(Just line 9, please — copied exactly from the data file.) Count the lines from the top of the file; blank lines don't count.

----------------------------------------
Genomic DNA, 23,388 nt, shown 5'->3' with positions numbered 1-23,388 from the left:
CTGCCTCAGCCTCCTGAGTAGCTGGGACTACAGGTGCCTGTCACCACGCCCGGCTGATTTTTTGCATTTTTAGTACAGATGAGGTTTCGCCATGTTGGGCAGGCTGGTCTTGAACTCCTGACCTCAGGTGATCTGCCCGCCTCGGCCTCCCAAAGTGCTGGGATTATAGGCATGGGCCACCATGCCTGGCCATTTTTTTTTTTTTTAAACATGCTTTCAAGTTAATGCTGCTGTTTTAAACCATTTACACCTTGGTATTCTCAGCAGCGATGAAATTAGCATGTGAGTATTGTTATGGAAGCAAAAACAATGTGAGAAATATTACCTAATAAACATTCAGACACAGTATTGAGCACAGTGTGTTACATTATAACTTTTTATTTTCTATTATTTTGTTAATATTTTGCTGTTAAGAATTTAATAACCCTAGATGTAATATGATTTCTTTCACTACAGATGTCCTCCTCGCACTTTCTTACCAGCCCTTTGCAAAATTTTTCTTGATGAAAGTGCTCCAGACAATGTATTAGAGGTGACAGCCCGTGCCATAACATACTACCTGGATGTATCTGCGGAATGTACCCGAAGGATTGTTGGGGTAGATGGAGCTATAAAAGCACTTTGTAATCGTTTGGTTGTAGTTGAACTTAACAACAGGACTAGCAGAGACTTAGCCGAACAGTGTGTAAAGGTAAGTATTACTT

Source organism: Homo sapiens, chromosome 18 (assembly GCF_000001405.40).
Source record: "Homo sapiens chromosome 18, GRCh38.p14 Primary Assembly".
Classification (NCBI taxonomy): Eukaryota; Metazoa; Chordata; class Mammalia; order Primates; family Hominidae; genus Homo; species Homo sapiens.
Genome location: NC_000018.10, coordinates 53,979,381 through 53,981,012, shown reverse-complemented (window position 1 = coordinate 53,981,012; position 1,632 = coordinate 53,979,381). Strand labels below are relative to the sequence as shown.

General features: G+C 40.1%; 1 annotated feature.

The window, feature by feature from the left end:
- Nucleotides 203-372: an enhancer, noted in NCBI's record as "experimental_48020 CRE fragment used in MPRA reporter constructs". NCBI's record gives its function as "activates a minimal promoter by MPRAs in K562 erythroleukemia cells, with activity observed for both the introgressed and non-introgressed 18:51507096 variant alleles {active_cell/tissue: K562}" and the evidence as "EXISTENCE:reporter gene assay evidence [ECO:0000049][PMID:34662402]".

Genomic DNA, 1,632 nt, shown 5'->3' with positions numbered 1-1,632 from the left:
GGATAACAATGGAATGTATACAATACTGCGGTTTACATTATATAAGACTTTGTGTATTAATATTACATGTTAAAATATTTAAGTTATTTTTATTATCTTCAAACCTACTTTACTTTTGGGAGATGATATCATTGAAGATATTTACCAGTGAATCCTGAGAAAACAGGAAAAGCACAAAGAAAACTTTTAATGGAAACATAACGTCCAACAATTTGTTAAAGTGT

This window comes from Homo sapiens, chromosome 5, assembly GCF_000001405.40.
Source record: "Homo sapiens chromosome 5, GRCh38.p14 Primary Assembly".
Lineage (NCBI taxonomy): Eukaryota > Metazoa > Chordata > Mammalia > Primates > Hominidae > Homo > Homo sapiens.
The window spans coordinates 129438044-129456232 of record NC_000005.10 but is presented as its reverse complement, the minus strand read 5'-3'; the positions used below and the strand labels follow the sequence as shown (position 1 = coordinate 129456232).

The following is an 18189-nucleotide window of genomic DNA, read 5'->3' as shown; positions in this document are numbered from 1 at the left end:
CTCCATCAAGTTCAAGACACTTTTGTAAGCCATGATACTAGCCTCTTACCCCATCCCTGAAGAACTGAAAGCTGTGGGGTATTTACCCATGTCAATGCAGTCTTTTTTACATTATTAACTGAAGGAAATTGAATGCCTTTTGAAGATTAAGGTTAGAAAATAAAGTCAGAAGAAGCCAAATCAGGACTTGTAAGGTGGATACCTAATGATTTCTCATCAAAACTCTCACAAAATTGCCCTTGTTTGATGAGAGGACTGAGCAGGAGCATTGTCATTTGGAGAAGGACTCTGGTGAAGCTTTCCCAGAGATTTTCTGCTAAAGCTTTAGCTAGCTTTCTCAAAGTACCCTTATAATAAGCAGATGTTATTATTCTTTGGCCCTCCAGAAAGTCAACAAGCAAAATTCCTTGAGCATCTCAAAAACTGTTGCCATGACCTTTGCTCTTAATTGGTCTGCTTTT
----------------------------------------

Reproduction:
- Nucleotides 203-372: an enhancer, noted in NCBI's record as "experimental_48020 CRE fragment used in MPRA reporter constructs". NCBI's record gives its function as "activates a minimal promoter by MPRAs in K562 erythroleukemia cells, with activity observed for both the introgressed and non-introgressed 18:51507096 variant alleles {active_cell/tissue: K562}" and the evidence as "EXISTENCE:reporter gene assay evidence [ECO:0000049][PMID:34662402]".